Seattle, WA – Seattle police officers’ exit interviews tell a disheartening story of a police department plagued by a destructive city council and overwhelming oversight that has led to a mass exodus.
Recently retired Seattle Police Detective Michele Hackett, who served 29 years on the police force, said she had been fortunate to work in narcotics rather than patrol, KUOW reported.
“I feel sorry for those officers in patrol who do their very best in the face of chaos and mayhem, risking their safety for others, only to be criticized on a seemingly frequent basis,” Det. Hackett wrote on the department’s exit survey.
“It seems like everything an officer does is scrutinized for any and all violations – such as no name tag or failure to activate something," she continued. "We are human doing the best job we can. It seems like we are no longer afforded any benefit of the doubt.”
Former Seattle Police Officer Brian Patenaude only lasted six years on the force before he left to go work for the Tacoma Police Department because of a “lack of support from the city,” KUOW reported.
Officer Patenaude said that lack of support included “being told to not enforce certain laws (local and federal). The lack of cases being filed on crimes that matter to the community. Catering to drug abusers and the homeless.”
He said the department’s insistence on a use-of-force report every time a suspect complained that handcuffs hurt was onerous and time-consuming.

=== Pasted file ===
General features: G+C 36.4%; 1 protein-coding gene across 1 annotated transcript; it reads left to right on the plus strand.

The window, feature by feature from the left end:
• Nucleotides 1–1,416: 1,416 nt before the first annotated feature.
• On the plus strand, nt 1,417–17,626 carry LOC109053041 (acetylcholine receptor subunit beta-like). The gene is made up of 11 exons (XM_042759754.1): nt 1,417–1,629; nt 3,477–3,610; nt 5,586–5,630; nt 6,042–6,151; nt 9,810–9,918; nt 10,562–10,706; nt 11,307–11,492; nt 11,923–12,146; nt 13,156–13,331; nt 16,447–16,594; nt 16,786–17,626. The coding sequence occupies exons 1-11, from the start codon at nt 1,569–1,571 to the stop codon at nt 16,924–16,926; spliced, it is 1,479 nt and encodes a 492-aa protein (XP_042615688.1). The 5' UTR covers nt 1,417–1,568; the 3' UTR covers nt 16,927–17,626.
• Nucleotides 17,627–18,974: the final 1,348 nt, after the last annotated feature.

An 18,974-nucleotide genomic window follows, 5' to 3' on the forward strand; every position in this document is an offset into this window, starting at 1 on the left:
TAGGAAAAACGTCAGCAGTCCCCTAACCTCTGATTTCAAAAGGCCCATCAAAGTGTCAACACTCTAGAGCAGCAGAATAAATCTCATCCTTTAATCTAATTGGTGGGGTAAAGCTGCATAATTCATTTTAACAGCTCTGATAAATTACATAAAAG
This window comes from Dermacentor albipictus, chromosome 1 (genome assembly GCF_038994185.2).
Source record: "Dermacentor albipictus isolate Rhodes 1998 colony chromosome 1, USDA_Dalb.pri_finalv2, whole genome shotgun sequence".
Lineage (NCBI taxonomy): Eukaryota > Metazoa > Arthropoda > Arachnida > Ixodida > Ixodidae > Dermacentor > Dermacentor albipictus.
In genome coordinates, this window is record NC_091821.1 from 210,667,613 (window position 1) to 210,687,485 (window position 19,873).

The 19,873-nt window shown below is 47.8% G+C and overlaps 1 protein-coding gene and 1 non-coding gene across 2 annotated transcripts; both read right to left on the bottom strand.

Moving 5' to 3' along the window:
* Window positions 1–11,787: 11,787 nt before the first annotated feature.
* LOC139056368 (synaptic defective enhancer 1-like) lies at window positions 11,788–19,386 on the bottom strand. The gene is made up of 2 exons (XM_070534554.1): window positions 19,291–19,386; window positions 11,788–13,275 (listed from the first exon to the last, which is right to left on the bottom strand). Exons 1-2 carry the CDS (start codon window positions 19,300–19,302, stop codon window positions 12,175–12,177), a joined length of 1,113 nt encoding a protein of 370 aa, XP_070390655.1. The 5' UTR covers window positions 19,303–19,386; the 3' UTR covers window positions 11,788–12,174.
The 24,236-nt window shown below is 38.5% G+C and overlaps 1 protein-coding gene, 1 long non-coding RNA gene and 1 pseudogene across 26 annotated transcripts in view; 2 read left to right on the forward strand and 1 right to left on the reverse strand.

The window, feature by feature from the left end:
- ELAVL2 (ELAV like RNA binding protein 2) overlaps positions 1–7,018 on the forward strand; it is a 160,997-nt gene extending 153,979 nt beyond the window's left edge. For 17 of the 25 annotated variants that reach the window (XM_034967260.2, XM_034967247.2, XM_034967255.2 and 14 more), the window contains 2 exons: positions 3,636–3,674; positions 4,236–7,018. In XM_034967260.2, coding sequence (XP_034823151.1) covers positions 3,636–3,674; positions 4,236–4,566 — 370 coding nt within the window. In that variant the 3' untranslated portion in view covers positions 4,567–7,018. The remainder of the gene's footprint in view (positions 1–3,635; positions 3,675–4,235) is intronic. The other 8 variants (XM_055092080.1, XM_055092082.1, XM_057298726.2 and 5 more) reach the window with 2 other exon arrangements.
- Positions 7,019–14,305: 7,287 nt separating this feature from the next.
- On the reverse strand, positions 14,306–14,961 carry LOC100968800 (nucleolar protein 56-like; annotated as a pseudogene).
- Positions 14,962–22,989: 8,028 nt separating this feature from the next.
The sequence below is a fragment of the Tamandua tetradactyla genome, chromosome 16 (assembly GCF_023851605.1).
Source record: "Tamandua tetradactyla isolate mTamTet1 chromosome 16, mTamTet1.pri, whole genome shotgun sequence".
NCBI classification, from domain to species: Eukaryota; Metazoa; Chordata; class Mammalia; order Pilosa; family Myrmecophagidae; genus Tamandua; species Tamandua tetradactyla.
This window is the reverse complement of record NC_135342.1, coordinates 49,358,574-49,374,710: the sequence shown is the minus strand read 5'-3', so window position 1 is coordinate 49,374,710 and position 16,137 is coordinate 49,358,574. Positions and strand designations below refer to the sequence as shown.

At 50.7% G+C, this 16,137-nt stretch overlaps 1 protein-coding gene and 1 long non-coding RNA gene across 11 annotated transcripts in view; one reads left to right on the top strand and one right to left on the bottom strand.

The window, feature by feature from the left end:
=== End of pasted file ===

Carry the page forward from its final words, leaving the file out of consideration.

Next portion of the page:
“Handcuffs are not designed for comfort,” Officer Patenaude explained. “Most arrestees have abscesses on their wrists from injecting illegal drugs.”
He was not the only departing officer to complain about the use-of-force reporting policy, according to KUOW.
Seattle Police Chief Carmen Best acknowledged that policy needed work and told KUOW it had recently been revised.
“If the person has any pain in handcuffing we’ll document that pain so we can track all of it,” Chief Best said. “We made that process a lot more streamlined for officers so they can annotate it, because we don’t want to lose the information. But there’s not the same level of paperwork that was required previously.”
Retired Seattle Police Officer Andrew Peloquin said he had “had enough” after 24 years with the department.
“Comments by city council calling us murderers and saying that we’re all bad officers doesn’t sit well with those that put their lives on the line for them every day,” Officer Peloquin wrote on his exit survey, according to KUOW.
“We’ve undergone scrutiny for years calling us racists and heavy handed/using too much force,” he continued.
The officer complained that the U.S. Department of Justice had come in to fix the department and never left.
He said that the Office of Police Accountability (OPA) was using bodycams for “fishing expeditions to create additional complaints” and said the creation of the “Bias Policing” law targeted officers.
“This all just proves that our department is in a downhill tail spin with no end in sight and it [has] been going on for the past 10 years,” Officer Peloquin said. “The mass exodus should speak volumes about what the officers think about all of the changes and what they have done to this department.”
After about a year-and-a-half with the Seattle Police Department, Officer Gregory Jago left to go work for the Kent Police Department, KUOW reported.
His biggest complaint was about the OPA as well.
“I did not enjoy the hyper-aggressive nature OPA," Officer Jago wrote on his exit survey. "It felt like officers were guilty until proven otherwise, while our suspects were presumed innocent.”
OPA Director Andrew Myerberg said he was working on policy changes that would allow managers to deal with smaller issues and cut back on lengthy investigations, KUOW reported.
“I think the officers have a fair criticism,” Myerberg said. “One thing we’ve really been working on at OPA especially over the past year is how to re-empower supervisors to take back minor misconduct — but if they’re going to do so, to do it correctly and maintain accountability and transparency over the process.”